Mining for Industry Insights

April 27, 2023

Emily Friedman is a markets editor, covering recycled plastics in the US/North American region for ICIS (Independent Commodity Intelligence Services), a group that helps businesses across the chemical, fertilizer and energy markets make strategic decisions, mitigate risk and capitalize on new opportunities.

Dinner conversations at Emily Friedman’s house can easily veer from table-talk to the science of petrochemicals. Both she and her husband, Scott, work in the industry. “He works in downstream manufacturing, and I focus on the commercial side of the industry,” Emily said. “I love how we both can talk the talk and exchange information from different perspectives. We just have to remind ourselves not to talk about work too much!”

Those reminders probably need to be issued fairly often, because there’s a lot of knowledge at that table. Emily is a markets editor for ICIS (Independent Commodity Intelligence Services), a group that helps businesses across the chemical, fertilizer and energy markets make strategic decisions, mitigate risk and capitalize on new opportunities.

Going from engineer to analyst

A materials science engineer by degree, Emily was exposed to polymers and polymer science very early as a researcher, developing a passion for sustainability and pursuing projects such as using bio-filler in automotive plastics. After college at Virginia Tech, Emily became entrenched in the world of plastics as a corrosion engineer and then as a reliability engineer for ExxonMobil, supporting both refining and chemical production units.

Today, as a Senior Market Editor, covering recycled plastics in the US/North American region, Emily produces insights that help companies make smart decisions on how to successfully and profitably pursue sustainability. “I get to be a part of the evolution of our linear economy to a circular economy, with recycled plastics leading the way!” she said, “Our company’s independent, transparent market intelligence informs thousands of quality decisions every day, taking the pressure out of negotiations and giving customers space for more innovative thinking.”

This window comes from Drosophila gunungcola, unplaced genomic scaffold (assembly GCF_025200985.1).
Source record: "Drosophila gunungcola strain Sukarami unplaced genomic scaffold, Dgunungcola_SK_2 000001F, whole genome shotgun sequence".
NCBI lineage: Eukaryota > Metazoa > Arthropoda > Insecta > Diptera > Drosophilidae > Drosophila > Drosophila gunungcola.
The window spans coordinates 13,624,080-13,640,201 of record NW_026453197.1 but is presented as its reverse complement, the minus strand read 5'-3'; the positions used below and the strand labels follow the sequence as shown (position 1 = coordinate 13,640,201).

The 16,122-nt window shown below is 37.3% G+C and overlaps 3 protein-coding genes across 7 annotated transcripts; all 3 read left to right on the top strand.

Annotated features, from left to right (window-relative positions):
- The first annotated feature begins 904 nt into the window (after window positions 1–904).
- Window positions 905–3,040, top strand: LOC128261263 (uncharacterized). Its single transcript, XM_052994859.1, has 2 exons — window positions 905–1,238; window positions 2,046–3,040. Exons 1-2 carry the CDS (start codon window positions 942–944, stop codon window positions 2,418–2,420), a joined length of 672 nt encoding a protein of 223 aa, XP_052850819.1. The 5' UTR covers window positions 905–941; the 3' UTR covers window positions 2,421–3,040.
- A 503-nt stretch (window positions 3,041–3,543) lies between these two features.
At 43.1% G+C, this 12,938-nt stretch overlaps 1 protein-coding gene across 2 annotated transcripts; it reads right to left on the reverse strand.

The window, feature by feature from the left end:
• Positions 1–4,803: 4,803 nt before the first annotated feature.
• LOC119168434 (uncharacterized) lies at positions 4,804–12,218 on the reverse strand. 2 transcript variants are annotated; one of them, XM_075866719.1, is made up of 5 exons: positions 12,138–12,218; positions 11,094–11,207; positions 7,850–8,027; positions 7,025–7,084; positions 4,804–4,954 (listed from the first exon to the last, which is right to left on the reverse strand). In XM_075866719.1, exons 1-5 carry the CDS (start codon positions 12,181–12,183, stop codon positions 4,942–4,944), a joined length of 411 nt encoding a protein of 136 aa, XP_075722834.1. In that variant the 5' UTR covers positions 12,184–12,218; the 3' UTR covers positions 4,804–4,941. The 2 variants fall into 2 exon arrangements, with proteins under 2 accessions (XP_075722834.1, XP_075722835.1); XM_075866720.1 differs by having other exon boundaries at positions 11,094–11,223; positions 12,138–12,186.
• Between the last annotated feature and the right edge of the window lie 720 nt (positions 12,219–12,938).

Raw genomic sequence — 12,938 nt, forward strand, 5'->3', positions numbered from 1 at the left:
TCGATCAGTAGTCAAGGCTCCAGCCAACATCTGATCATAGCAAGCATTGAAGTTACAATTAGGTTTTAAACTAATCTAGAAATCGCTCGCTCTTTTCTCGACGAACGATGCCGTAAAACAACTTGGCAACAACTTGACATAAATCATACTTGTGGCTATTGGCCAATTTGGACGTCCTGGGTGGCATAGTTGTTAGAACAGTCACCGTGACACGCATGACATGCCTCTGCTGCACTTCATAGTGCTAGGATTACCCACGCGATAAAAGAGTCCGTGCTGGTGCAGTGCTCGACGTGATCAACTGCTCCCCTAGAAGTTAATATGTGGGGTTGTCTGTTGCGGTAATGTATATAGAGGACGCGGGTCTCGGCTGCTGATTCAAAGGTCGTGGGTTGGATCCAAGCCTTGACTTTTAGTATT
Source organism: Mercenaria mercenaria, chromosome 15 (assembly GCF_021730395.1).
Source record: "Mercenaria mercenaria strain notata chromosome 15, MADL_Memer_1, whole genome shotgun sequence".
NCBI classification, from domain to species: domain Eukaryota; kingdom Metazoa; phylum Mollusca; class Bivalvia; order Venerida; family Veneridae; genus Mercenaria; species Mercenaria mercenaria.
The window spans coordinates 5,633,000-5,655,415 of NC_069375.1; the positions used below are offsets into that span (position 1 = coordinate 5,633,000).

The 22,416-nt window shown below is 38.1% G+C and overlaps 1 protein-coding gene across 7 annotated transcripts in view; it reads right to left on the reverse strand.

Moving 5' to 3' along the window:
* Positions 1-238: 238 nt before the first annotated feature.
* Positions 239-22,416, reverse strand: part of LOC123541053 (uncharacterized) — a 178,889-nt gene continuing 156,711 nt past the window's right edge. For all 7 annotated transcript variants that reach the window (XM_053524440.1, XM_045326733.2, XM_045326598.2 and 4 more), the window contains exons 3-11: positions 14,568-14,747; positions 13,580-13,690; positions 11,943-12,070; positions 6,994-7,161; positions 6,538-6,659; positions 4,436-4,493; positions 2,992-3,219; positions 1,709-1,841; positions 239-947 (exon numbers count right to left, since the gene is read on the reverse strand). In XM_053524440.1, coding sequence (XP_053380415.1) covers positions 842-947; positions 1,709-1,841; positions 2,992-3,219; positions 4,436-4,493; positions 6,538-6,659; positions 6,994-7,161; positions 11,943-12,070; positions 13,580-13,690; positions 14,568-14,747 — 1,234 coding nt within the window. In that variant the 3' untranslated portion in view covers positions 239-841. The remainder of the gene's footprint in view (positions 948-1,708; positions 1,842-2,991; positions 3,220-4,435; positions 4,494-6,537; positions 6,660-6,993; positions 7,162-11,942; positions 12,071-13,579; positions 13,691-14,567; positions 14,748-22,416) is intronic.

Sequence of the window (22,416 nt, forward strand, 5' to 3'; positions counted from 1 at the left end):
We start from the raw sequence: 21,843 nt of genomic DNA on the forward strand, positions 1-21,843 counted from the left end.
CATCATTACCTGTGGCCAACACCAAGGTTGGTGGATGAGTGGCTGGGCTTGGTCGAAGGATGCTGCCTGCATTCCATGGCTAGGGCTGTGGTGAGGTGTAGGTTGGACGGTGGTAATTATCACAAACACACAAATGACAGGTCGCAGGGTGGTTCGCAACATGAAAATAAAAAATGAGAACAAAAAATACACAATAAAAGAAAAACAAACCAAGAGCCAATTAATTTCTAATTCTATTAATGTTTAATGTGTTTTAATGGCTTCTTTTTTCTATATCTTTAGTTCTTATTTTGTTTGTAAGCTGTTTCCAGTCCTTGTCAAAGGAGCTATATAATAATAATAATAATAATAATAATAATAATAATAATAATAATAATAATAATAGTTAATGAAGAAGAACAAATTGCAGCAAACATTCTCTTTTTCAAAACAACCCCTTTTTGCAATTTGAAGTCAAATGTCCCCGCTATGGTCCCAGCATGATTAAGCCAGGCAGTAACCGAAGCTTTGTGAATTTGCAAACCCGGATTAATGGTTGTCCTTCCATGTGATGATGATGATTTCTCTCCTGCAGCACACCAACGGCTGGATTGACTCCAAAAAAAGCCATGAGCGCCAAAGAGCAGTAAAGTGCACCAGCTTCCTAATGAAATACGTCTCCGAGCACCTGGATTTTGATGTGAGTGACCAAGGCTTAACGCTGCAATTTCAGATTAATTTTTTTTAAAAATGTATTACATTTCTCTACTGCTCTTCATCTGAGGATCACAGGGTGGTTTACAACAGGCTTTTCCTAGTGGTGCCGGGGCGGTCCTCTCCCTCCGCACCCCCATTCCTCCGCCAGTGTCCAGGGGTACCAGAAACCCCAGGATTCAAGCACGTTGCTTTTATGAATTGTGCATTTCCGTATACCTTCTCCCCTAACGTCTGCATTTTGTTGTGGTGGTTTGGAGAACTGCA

Believing that plastics matter

When asked what she enjoys about life in the plastics industry, Emily responded, as many do, with a focus on people. “I love the journey people take when understanding the role of plastic in our everyday lives and in our future,” she said. “Some start out skeptical, but I think it’s cool to see folks turn into advocates, as they learn how multifaceted plastic is, what it has helped us achieve, and the importance of well managed plastic as it pertains to the circular economy.”

Emily is particularly passionate about seeing more and more people of her generation make that journey from skepticism to advocacy, and then considering a career in plastics, where they can play a role in making a difference for people. “When managed correctly by producers and consumers, plastics continue to be a driving force for good in the world,” she explained, “from breakthrough technologies that wouldn’t be possible without the properties of plastics, to sustaining a lower carbon footprint circular economy of the future.” Emily went on to add, “While there are many areas in need of improvement within this industry, I am always a proponent of changing from within, so come join us!”

Enjoying the industry’s reach

And if young newcomers find themselves working at a PLASTICS member company, as Emily does, they can join her in enjoying the benefits of FLiP (Future Leaders in Plastics), the association’s initiative for industry professionals under the age of 40. “I have truly enjoyed the thoughtful conversations from podcast/books we have reviewed in FLiP,” Emily said, “as well as the benefit of networking opportunities across the plastics industry.”

When Emily talks about plastics having a profound effect on people, she’s speaking from the experience of the kind of speaking plastics allow her to do. Holding up her phone, she said, “There are so many plastic components that go into a modern smart phone. And they help connect me with my family who are thousands of miles away. I am indebted to this little square.”

PLASTICS and the Future Leaders in Plastics (FLiP) Committee are devoted to supporting and encouraging the next generation of plastics leaders who will play a crucial role in the innovation, technology and future of the plastics industry. FLiP’s mission is to provide young professionals under the age of 40 the exposure, education and resources they need to build lifelong careers in plastics. Want to join? Want to get your employees involved?  Email: [email protected]